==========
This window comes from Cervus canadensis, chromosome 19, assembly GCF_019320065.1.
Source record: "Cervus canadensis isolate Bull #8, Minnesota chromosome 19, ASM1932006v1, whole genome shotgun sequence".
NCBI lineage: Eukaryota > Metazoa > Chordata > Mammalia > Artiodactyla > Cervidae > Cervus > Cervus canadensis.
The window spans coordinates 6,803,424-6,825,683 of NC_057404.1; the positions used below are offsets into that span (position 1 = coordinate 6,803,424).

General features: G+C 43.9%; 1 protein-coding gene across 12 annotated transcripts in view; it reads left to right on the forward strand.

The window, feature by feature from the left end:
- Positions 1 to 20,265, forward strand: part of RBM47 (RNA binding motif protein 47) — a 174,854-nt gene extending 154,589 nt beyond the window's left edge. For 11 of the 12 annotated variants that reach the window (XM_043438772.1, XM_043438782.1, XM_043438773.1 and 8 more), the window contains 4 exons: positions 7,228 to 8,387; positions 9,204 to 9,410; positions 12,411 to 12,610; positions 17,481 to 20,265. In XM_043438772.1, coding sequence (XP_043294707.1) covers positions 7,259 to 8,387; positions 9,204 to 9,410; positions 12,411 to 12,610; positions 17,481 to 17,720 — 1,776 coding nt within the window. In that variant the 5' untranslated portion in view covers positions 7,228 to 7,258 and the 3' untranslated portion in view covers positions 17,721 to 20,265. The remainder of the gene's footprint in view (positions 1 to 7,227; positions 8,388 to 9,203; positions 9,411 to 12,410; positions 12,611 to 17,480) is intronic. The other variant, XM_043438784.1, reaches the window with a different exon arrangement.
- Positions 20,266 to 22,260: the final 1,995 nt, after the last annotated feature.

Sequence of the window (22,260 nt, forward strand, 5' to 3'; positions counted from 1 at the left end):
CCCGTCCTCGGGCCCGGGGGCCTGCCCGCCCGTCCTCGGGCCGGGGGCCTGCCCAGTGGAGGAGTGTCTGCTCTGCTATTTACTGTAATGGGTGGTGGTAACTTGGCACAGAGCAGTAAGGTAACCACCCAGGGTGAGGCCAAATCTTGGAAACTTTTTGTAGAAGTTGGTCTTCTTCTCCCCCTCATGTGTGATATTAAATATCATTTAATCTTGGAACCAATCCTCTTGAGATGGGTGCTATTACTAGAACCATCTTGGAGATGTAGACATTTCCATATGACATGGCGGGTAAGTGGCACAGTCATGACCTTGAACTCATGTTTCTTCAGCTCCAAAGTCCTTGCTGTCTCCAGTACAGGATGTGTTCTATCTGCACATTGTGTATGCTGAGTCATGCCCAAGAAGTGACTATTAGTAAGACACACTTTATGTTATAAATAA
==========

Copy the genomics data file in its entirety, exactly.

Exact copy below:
This window comes from Cervus canadensis, chromosome 19, assembly GCF_019320065.1.
Source record: "Cervus canadensis isolate Bull #8, Minnesota chromosome 19, ASM1932006v1, whole genome shotgun sequence".
NCBI lineage: Eukaryota > Metazoa > Chordata > Mammalia > Artiodactyla > Cervidae > Cervus > Cervus canadensis.
The window spans coordinates 6,803,424-6,825,683 of NC_057404.1; the positions used below are offsets into that span (position 1 = coordinate 6,803,424).

General features: G+C 43.9%; 1 protein-coding gene across 12 annotated transcripts in view; it reads left to right on the forward strand.

The window, feature by feature from the left end:
- Positions 1 to 20,265, forward strand: part of RBM47 (RNA binding motif protein 47) — a 174,854-nt gene extending 154,589 nt beyond the window's left edge. For 11 of the 12 annotated variants that reach the window (XM_043438772.1, XM_043438782.1, XM_043438773.1 and 8 more), the window contains 4 exons: positions 7,228 to 8,387; positions 9,204 to 9,410; positions 12,411 to 12,610; positions 17,481 to 20,265. In XM_043438772.1, coding sequence (XP_043294707.1) covers positions 7,259 to 8,387; positions 9,204 to 9,410; positions 12,411 to 12,610; positions 17,481 to 17,720 — 1,776 coding nt within the window. In that variant the 5' untranslated portion in view covers positions 7,228 to 7,258 and the 3' untranslated portion in view covers positions 17,721 to 20,265. The remainder of the gene's footprint in view (positions 1 to 7,227; positions 8,388 to 9,203; positions 9,411 to 12,410; positions 12,611 to 17,480) is intronic. The other variant, XM_043438784.1, reaches the window with a different exon arrangement.
- Positions 20,266 to 22,260: the final 1,995 nt, after the last annotated feature.

Sequence of the window (22,260 nt, forward strand, 5' to 3'; positions counted from 1 at the left end):
CCCGTCCTCGGGCCCGGGGGCCTGCCCGCCCGTCCTCGGGCCGGGGGCCTGCCCAGTGGAGGAGTGTCTGCTCTGCTATTTACTGTAATGGGTGGTGGTAACTTGGCACAGAGCAGTAAGGTAACCACCCAGGGTGAGGCCAAATCTTGGAAACTTTTTGTAGAAGTTGGTCTTCTTCTCCCCCTCATGTGTGATATTAAATATCATTTAATCTTGGAACCAATCCTCTTGAGATGGGTGCTATTACTAGAACCATCTTGGAGATGTAGACATTTCCATATGACATGGCGGGTAAGTGGCACAGTCATGACCTTGAACTCATGTTTCTTCAGCTCCAAAGTCCTTGCTGTCTCCAGTACAGGATGTGTTCTATCTGCACATTGTGTATGCTGAGTCATGCCCAAGAAGTGACTATTAGTAAGACACACTTTATGTTATAAATAA